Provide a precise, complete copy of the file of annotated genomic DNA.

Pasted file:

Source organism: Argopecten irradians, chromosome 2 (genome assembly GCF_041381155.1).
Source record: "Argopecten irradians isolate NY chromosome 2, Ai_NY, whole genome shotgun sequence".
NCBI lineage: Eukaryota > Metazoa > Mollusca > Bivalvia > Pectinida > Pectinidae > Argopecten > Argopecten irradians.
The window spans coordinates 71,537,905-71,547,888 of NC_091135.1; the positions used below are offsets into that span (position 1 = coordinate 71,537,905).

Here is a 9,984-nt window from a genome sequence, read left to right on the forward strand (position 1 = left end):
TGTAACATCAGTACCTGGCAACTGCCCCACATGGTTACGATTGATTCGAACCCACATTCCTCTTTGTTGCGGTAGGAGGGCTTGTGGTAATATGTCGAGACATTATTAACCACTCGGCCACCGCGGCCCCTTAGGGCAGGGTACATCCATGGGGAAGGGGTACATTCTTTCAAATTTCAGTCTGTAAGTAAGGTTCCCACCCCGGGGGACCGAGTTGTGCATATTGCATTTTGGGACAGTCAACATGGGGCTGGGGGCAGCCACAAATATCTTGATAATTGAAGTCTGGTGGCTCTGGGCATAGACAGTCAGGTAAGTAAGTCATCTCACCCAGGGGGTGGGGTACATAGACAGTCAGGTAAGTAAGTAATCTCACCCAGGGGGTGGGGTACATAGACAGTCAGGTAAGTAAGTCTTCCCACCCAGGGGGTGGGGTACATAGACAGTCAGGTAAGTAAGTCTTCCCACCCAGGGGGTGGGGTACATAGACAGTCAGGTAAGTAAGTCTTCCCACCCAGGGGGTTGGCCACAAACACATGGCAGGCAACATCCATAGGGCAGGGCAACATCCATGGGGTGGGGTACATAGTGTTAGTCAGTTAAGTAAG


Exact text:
Source organism: Argopecten irradians, chromosome 2 (genome assembly GCF_041381155.1).
Source record: "Argopecten irradians isolate NY chromosome 2, Ai_NY, whole genome shotgun sequence".
NCBI lineage: Eukaryota > Metazoa > Mollusca > Bivalvia > Pectinida > Pectinidae > Argopecten > Argopecten irradians.
The window spans coordinates 71,537,905-71,547,888 of NC_091135.1; the positions used below are offsets into that span (position 1 = coordinate 71,537,905).

Here is a 9,984-nt window from a genome sequence, read left to right on the forward strand (position 1 = left end):
TGTAACATCAGTACCTGGCAACTGCCCCACATGGTTACGATTGATTCGAACCCACATTCCTCTTTGTTGCGGTAGGAGGGCTTGTGGTAATATGTCGAGACATTATTAACCACTCGGCCACCGCGGCCCCTTAGGGCAGGGTACATCCATGGGGAAGGGGTACATTCTTTCAAATTTCAGTCTGTAAGTAAGGTTCCCACCCCGGGGGACCGAGTTGTGCATATTGCATTTTGGGACAGTCAACATGGGGCTGGGGGCAGCCACAAATATCTTGATAATTGAAGTCTGGTGGCTCTGGGCATAGACAGTCAGGTAAGTAAGTCATCTCACCCAGGGGGTGGGGTACATAGACAGTCAGGTAAGTAAGTAATCTCACCCAGGGGGTGGGGTACATAGACAGTCAGGTAAGTAAGTCTTCCCACCCAGGGGGTGGGGTACATAGACAGTCAGGTAAGTAAGTCTTCCCACCCAGGGGGTGGGGTACATAGACAGTCAGGTAAGTAAGTCTTCCCACCCAGGGGGTTGGCCACAAACACATGGCAGGCAACATCCATAGGGCAGGGCAACATCCATGGGGTGGGGTACATAGTGTTAGTCAGTTAAGTAAG